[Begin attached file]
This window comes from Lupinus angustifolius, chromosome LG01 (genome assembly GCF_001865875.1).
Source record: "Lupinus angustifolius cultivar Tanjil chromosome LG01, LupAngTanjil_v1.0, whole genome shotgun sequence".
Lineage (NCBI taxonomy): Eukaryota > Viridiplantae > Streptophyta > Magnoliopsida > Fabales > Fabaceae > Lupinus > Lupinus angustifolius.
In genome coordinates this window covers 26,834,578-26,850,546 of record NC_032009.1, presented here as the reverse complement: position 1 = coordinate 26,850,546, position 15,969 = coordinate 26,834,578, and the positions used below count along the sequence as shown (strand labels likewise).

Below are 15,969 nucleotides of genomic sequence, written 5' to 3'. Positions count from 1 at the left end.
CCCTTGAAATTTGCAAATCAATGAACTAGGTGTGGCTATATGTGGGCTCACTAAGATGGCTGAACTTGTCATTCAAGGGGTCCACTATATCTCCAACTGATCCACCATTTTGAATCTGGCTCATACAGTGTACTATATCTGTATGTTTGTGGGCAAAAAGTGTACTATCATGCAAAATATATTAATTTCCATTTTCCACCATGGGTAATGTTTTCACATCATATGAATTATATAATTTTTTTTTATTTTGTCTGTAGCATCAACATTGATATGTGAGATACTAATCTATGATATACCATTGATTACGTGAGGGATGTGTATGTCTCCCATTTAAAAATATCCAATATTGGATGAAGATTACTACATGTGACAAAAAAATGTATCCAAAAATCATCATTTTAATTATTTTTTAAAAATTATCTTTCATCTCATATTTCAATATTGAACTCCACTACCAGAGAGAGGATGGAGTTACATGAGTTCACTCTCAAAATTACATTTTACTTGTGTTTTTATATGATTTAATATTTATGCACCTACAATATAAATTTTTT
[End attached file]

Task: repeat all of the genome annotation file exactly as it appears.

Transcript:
This window comes from Lupinus angustifolius, chromosome LG01 (genome assembly GCF_001865875.1).
Source record: "Lupinus angustifolius cultivar Tanjil chromosome LG01, LupAngTanjil_v1.0, whole genome shotgun sequence".
Lineage (NCBI taxonomy): Eukaryota > Viridiplantae > Streptophyta > Magnoliopsida > Fabales > Fabaceae > Lupinus > Lupinus angustifolius.
In genome coordinates this window covers 26,834,578-26,850,546 of record NC_032009.1, presented here as the reverse complement: position 1 = coordinate 26,850,546, position 15,969 = coordinate 26,834,578, and the positions used below count along the sequence as shown (strand labels likewise).

Below are 15,969 nucleotides of genomic sequence, written 5' to 3'. Positions count from 1 at the left end.
CCCTTGAAATTTGCAAATCAATGAACTAGGTGTGGCTATATGTGGGCTCACTAAGATGGCTGAACTTGTCATTCAAGGGGTCCACTATATCTCCAACTGATCCACCATTTTGAATCTGGCTCATACAGTGTACTATATCTGTATGTTTGTGGGCAAAAAGTGTACTATCATGCAAAATATATTAATTTCCATTTTCCACCATGGGTAATGTTTTCACATCATATGAATTATATAATTTTTTTTTATTTTGTCTGTAGCATCAACATTGATATGTGAGATACTAATCTATGATATACCATTGATTACGTGAGGGATGTGTATGTCTCCCATTTAAAAATATCCAATATTGGATGAAGATTACTACATGTGACAAAAAAATGTATCCAAAAATCATCATTTTAATTATTTTTTAAAAATTATCTTTCATCTCATATTTCAATATTGAACTCCACTACCAGAGAGAGGATGGAGTTACATGAGTTCACTCTCAAAATTACATTTTACTTGTGTTTTTATATGATTTAATATTTATGCACCTACAATATAAATTTTTT